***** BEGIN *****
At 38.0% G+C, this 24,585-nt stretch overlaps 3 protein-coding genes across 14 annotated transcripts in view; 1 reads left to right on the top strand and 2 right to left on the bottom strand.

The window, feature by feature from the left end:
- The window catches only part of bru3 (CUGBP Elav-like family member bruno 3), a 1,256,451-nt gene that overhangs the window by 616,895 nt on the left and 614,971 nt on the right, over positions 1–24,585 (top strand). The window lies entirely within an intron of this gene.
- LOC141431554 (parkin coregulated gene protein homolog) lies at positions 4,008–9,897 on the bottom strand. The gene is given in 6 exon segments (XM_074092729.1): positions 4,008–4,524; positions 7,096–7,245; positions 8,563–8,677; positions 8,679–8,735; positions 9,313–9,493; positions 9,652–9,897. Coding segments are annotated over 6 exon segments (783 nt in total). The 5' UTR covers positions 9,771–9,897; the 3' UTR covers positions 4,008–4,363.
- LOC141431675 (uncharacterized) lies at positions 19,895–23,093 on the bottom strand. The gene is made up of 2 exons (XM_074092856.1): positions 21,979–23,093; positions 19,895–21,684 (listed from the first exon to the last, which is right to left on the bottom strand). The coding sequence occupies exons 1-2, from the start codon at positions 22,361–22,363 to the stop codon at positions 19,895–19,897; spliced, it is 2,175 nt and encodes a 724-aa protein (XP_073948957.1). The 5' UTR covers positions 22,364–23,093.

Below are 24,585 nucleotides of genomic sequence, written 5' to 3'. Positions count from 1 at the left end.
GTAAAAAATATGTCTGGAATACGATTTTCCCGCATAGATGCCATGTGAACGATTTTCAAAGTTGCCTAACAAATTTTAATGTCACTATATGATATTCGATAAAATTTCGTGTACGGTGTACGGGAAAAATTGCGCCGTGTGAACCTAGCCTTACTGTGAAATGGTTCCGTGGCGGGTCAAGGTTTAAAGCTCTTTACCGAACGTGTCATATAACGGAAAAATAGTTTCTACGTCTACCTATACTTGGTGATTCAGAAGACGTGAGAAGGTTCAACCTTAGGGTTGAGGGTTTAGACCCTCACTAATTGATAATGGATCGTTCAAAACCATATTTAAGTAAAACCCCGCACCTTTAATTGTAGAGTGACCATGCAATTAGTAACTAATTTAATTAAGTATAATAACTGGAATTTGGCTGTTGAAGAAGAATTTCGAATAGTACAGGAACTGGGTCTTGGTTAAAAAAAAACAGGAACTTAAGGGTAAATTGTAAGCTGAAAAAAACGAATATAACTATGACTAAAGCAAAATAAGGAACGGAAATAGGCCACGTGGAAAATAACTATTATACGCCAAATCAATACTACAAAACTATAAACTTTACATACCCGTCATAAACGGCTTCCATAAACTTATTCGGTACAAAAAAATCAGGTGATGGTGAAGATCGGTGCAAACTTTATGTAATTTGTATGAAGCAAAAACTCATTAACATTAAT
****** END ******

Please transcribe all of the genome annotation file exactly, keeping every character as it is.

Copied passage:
At 38.0% G+C, this 24,585-nt stretch overlaps 3 protein-coding genes across 14 annotated transcripts in view; 1 reads left to right on the top strand and 2 right to left on the bottom strand.

The window, feature by feature from the left end:
- The window catches only part of bru3 (CUGBP Elav-like family member bruno 3), a 1,256,451-nt gene that overhangs the window by 616,895 nt on the left and 614,971 nt on the right, over positions 1–24,585 (top strand). The window lies entirely within an intron of this gene.
- LOC141431554 (parkin coregulated gene protein homolog) lies at positions 4,008–9,897 on the bottom strand. The gene is given in 6 exon segments (XM_074092729.1): positions 4,008–4,524; positions 7,096–7,245; positions 8,563–8,677; positions 8,679–8,735; positions 9,313–9,493; positions 9,652–9,897. Coding segments are annotated over 6 exon segments (783 nt in total). The 5' UTR covers positions 9,771–9,897; the 3' UTR covers positions 4,008–4,363.
- LOC141431675 (uncharacterized) lies at positions 19,895–23,093 on the bottom strand. The gene is made up of 2 exons (XM_074092856.1): positions 21,979–23,093; positions 19,895–21,684 (listed from the first exon to the last, which is right to left on the bottom strand). The coding sequence occupies exons 1-2, from the start codon at positions 22,361–22,363 to the stop codon at positions 19,895–19,897; spliced, it is 2,175 nt and encodes a 724-aa protein (XP_073948957.1). The 5' UTR covers positions 22,364–23,093.

Below are 24,585 nucleotides of genomic sequence, written 5' to 3'. Positions count from 1 at the left end.
GTAAAAAATATGTCTGGAATACGATTTTCCCGCATAGATGCCATGTGAACGATTTTCAAAGTTGCCTAACAAATTTTAATGTCACTATATGATATTCGATAAAATTTCGTGTACGGTGTACGGGAAAAATTGCGCCGTGTGAACCTAGCCTTACTGTGAAATGGTTCCGTGGCGGGTCAAGGTTTAAAGCTCTTTACCGAACGTGTCATATAACGGAAAAATAGTTTCTACGTCTACCTATACTTGGTGATTCAGAAGACGTGAGAAGGTTCAACCTTAGGGTTGAGGGTTTAGACCCTCACTAATTGATAATGGATCGTTCAAAACCATATTTAAGTAAAACCCCGCACCTTTAATTGTAGAGTGACCATGCAATTAGTAACTAATTTAATTAAGTATAATAACTGGAATTTGGCTGTTGAAGAAGAATTTCGAATAGTACAGGAACTGGGTCTTGGTTAAAAAAAAACAGGAACTTAAGGGTAAATTGTAAGCTGAAAAAAACGAATATAACTATGACTAAAGCAAAATAAGGAACGGAAATAGGCCACGTGGAAAATAACTATTATACGCCAAATCAATACTACAAAACTATAAACTTTACATACCCGTCATAAACGGCTTCCATAAACTTATTCGGTACAAAAAAATCAGGTGATGGTGAAGATCGGTGCAAACTTTATGTAATTTGTATGAAGCAAAAACTCATTAACATTAAT